Intravenous immunoglobulin treatment in multiple sclerosis. Effect on relapses.
ABSTRACT We conducted a double-blind, placebo-controlled study of 40 patients (aged 19 to 60 years) with clinical definite relapsing remitting (RR) MS and brain MRI confirmed. Patients were randomly assigned to receive a loading dose of immunoglobulin IgG (0.4 g/kg/body weight per day for 5 consecutive days), followed by single booster doses (0.4 g/kg/body weight) or placebo once every 2 months for 2 years. The primary outcome measures were change in the yearly exacerbation rate (YER), proportion of exacerbation-free patients, and time until first exacerbation. Neurologic disability, exacerbation severity, and changes in brain MRI lesion score were the secondary outcome measures, all determined at baseline, 1 year, and on completion. Treated patients showed a reduction in YER from 1.85 to 0.75 after 1 year and 0.42 after 2 years versus 1.55 to 1.8 after 1 year and to 1.4 after 2 years in the placebo group (p = 0.0006, overall), reflecting a 38.6% reduction in relapse rate. Six patients in the IVIg group were exacerbation free throughout the 2-year period of the study, whereas none were exacerbation free in the placebo group. The median time to first exacerbation was 233 days in the IVIg group versus 82 days in the placebo group (p = 0.003). Neurologic disability as measured by the Expanded Disability Status Scale (EDSS score) decreased by 0.3 in the IVIg group and increased by 0.15 in the placebo group. Total lesion score evaluated by brain MRI did not show a significant difference between groups. Side effects were minor and occurred in only 19 of 630 (3.0%) infusions administered in both groups. Our results suggest that IVIg may be safe and effective in reducing the frequency of exacerbations in RR-MS.
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ABSTRACT: Immune cell infiltration to the brain's territory was considered for decades to reflect a pathological process in which immune cells attack the central nervous system (CNS); such a process is observed in the inflammatory autoimmune disease, multiple sclerosis (MS). As neuroinflammatory processes within the CNS parenchyma are also common to other CNS pathologies, regardless of their etiology, including neurodegenerative disorders such as Alzheimer's disease (AD) and Amyotrophic lateral sclerosis (ALS), these pathologies have often been compared to MS, a disease that benefits from immunosuppressive therapy. Yet, over the last decade, it became clear that autoimmunity has a bright side, and that it plays a pivotal role in CNS repair following damage. Specifically, autoimmune T cells were found to facilitate CNS healing processes, such as in the case of sterile mechanical injuries to the brain or the spinal cord, mental stress, or biochemical insults. Even more intriguingly, autoimmune T cells were found to be involved in supporting fundamental processes of brain functional integrity, such as in the maintenance of life-long brain plasticity, including spatial learning and memory, and neurogenesis. Importantly, autoimmune T cells are part of a cellular network which, to operate efficiently and safely, requires tight regulation by other immune cell populations, such as regulatory T cells, which are indispensable for maintenance of immunological self-tolerance and homeostasis. Here, we suggest that dysregulation of the balance between peripheral immune suppression, on one hand, and protective autoimmunity, on the other, is an underlying mechanism in the emergence and progression of the neuroinflammatory response associated with chronic neurodegenerative diseases and brain aging. Mitigating chronic neuroinflammation under these conditions necessitates activation, rather than suppression, of the peripheral immune response directed against self. Accordingly, we propose that fighting off acute and chronic neurodegenerative conditions requires breaking peripheral immune tolerance to CNS self-antigens, in order to boost protective autoimmunity. Nevertheless, the optimal approach to fine tune such immune response must be individually explored for each condition.Journal of Autoimmunity 11/2014; · 7.02 Impact Factor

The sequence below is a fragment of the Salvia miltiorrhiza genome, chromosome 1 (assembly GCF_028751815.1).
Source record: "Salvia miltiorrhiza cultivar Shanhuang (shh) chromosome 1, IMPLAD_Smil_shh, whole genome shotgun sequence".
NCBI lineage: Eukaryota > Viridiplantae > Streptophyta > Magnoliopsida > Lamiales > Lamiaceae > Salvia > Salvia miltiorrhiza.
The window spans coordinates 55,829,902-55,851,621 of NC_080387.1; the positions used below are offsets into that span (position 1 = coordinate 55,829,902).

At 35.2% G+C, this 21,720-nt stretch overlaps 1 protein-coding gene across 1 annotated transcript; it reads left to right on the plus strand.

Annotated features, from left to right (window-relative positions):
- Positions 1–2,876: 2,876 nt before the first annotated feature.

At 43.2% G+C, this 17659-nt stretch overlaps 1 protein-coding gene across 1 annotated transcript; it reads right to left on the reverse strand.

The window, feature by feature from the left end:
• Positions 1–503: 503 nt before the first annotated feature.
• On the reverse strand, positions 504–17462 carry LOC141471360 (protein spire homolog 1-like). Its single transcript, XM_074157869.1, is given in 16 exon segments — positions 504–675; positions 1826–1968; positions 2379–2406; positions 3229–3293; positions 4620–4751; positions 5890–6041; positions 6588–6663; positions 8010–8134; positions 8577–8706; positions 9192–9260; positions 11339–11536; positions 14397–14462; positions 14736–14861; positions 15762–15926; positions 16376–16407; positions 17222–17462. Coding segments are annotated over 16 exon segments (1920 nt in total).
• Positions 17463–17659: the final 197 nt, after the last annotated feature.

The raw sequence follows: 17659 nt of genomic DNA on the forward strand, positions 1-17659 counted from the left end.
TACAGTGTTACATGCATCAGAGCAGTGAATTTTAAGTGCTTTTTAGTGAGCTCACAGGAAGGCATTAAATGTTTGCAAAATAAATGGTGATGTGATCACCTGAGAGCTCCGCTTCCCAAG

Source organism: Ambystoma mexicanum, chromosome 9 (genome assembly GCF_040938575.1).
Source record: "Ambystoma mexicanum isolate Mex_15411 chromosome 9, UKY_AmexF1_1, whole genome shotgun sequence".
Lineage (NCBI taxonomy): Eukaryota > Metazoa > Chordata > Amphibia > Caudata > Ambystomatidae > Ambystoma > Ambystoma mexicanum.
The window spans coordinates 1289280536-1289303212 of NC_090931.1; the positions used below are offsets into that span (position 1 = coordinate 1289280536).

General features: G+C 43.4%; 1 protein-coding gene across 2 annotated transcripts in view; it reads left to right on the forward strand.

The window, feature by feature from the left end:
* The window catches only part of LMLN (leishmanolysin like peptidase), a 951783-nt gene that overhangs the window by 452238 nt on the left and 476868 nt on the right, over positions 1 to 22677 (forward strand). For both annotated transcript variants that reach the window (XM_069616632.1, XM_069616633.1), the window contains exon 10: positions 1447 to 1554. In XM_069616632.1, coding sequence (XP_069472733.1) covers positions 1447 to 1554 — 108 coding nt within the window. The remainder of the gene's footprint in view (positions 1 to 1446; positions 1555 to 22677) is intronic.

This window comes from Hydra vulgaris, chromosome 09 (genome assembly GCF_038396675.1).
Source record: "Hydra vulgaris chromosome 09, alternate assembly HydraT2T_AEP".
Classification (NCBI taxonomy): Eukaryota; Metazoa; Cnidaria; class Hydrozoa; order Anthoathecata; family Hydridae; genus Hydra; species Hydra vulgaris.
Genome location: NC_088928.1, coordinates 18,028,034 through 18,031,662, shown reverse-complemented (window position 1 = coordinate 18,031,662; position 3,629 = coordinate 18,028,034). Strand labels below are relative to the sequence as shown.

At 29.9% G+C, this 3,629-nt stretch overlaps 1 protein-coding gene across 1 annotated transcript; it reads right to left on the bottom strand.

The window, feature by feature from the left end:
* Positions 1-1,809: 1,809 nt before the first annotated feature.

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ABSTRACT: Radix Astragali is famous for its beneficial effect on inflammation associated diseases. This study was to assess the efficacy of astragalosides (AST) extracted from Radix Astragali, on the progression of experimental autoimmune encephalomyelitis (EAE), and explore its possible underlying molecular mechanisms.BMC Complementary and Alternative Medicine 08/2014; 14(1):313. · 1.88 Impact Factor
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ABSTRACT: General principles of construction and the use of the scintillation detectors and gamma camera are presented in this article. Various types of the scintillators and their usage in these devices are also described. Th e given information is oriented to those medical personnel and medical students, who are neither familiar with physics nor with physical terminology. We hope that our explanations will make them easier to understand aforementioned principles. Key words: Nuclear Medicine, Imaging, Scintillation detector, Gamma cameraSerbian Journal of Experimental and Clinical Research 01/2010; 11(2):73-77.